According to reports, by next summer, millions of Americans could have to scan their faces to obtain access to their Internal Revenue Service tax accounts— an attempt by the government to integrate facial recognition software into the everyday lives of people.
To confirm their identity and access their records on child tax credits, tax transcripts and payment plans on the IRS website, American citizens could be required to record and send a video of their face to a private contractor ID.me.
Many taxpayers have already been introduced to the system when they tried to go through some records that can be accessed online. The company stated that over 60,000 face photos were submitted in a single day last month. However, there were numerous complaints of unclear instructions and long wait times causing a large number to abandon the process.
The $86 million ID.me contract with the IRS has raised quite a few eyebrows of researchers and privacy advocates who worry about the security of the Americans’ facial images and personal data. There is a noticeable lack of federal laws regulating the use and storage of such data. Internal data shows that the IRS’ website is one of the government’s most visited websites, with over 1.9 billion visits last year.
Some members of Congress are evidently unhappy with the new development, one of them being Sen. Ron Wyden who tweeted that he was ‘very disturbed’ by it and would push for ‘greater transparency’. Rep. Ted Lieu regarded it as ‘a very, very bad idea by the IRS’ that would further weaken Americans’ privacy’. A committee aide stated that the Senate Finance Committee is working on scheduling briefings with the IRS and ID.me on the matter.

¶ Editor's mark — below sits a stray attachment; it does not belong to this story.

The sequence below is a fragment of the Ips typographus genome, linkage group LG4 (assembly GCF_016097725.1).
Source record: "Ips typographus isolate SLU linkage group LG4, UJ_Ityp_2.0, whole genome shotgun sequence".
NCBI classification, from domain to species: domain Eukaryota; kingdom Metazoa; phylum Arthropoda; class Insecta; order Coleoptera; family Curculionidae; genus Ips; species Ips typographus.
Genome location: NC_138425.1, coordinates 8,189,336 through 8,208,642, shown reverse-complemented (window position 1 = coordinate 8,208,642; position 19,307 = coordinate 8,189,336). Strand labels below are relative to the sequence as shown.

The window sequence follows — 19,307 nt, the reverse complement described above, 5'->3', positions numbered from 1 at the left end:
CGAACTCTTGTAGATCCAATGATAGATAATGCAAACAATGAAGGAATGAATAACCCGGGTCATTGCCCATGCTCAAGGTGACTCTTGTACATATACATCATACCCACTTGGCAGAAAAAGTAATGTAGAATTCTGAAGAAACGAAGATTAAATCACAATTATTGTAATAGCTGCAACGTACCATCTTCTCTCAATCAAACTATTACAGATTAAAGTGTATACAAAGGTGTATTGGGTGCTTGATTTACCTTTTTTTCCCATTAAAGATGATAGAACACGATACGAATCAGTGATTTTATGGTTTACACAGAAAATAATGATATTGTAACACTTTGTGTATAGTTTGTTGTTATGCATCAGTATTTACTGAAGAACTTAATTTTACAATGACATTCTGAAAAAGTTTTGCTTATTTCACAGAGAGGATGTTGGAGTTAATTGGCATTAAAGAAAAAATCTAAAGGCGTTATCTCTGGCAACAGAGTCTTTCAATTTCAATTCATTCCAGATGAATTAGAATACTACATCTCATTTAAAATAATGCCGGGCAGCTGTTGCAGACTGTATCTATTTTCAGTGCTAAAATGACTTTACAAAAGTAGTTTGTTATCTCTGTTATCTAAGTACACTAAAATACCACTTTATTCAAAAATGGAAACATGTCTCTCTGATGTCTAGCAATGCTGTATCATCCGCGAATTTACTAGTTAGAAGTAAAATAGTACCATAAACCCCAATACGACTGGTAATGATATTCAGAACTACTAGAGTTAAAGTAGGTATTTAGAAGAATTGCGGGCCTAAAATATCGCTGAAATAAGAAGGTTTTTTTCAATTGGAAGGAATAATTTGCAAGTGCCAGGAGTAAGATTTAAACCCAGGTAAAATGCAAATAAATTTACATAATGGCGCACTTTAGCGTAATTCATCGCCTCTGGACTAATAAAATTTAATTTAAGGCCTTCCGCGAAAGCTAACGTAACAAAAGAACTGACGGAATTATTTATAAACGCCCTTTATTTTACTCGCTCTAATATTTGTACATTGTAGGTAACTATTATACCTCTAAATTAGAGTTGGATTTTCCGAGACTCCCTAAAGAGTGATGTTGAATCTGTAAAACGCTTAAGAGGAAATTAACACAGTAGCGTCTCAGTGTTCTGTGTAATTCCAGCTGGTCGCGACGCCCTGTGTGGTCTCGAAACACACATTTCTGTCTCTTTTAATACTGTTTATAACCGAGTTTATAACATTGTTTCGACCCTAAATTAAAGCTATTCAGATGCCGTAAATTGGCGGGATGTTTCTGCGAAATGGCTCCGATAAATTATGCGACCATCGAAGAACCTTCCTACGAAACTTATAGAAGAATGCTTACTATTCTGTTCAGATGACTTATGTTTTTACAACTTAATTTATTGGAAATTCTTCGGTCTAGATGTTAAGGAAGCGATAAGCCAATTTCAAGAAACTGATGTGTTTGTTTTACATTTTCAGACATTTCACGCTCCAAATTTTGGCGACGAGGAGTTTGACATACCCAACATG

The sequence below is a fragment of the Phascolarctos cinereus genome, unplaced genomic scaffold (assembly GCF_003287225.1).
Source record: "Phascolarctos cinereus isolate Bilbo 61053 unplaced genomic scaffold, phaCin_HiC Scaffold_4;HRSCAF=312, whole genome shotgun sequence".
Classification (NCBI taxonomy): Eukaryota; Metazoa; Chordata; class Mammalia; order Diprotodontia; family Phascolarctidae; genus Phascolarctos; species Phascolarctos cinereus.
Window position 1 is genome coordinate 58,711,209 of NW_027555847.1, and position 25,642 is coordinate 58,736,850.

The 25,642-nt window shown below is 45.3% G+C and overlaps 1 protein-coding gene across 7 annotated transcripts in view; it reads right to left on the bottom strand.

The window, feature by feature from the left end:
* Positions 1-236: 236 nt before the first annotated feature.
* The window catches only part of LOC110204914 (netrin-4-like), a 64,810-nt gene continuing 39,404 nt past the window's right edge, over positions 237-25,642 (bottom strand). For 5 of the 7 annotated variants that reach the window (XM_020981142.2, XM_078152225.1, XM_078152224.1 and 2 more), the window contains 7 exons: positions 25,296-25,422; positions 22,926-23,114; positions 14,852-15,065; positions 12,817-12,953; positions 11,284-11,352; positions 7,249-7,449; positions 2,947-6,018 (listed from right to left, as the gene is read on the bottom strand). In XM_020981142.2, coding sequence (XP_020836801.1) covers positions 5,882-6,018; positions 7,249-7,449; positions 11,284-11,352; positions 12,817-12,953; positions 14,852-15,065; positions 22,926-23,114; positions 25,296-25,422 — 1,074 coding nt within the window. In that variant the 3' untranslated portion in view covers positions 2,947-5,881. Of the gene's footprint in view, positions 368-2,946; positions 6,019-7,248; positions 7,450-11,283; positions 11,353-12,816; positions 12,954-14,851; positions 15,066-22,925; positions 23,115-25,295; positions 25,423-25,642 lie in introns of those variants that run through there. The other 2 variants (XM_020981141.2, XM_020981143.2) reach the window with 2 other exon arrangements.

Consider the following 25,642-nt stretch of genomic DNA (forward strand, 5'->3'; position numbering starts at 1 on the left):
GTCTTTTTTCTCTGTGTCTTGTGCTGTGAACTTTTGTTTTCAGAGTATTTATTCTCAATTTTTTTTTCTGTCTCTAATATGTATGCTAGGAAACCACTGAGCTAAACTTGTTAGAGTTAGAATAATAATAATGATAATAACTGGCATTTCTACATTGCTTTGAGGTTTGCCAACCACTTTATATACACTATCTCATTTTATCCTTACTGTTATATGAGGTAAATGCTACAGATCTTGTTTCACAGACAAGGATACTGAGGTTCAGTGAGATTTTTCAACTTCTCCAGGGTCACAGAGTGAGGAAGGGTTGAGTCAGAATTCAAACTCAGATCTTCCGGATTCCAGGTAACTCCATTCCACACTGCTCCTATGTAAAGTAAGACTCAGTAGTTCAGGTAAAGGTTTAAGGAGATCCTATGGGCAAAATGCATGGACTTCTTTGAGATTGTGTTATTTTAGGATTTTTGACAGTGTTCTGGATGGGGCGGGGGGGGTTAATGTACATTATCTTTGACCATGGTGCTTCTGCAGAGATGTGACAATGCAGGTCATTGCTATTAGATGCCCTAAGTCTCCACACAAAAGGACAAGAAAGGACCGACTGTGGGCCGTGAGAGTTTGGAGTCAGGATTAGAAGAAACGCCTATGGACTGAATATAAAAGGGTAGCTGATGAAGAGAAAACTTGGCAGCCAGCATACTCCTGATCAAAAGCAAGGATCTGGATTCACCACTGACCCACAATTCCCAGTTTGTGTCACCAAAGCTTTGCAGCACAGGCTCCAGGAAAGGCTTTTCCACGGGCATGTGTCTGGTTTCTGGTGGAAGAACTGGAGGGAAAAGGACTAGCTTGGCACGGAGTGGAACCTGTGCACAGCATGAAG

‘No one should be forced to submit to facial recognition as a condition of accessing essential government services,’ Wyden said in a separate statement. ‘I’m continuing to seek more information about ID.me and other identity verification systems being used by federal agencies.’
‘Given the many problems in the filing season just underway, it is a stretch to launch an initiative of this sensitivity in the present circumstances,’ said Mark Everson, Vice Chairman of the tax services firm Alliantgroup and a former IRS commissioner.
Jeramie D. Scott, senior counsel of the Electronic Privacy Information Center, a research group in Washington said, ‘You go from a government agency, that at least has some obligation under the Privacy Act and other laws to a third party, where there’s a lack of transparency and understanding and the potential risks go up.’
‘We haven’t even gone the step of putting regulations in place and deciding if facial recognition should even be used like this,’ he added. ‘We’re just skipping right to the use of a technology that has clearly been shown to be dangerous and has issues with accuracy, disproportionate impact, privacy and civil liberties.’
Joy Buolamwini, Founder and Executive Director of the research advocacy group Algorithmic Justice League said, ‘The potential for weaponization and abuse of facial recognition technologies cannot be ignored, nor the threats to privacy or breaches of civil liberties diminished, even as accuracy disparities decrease.’
By Marvellous Iwendi.
Source: The Washington Post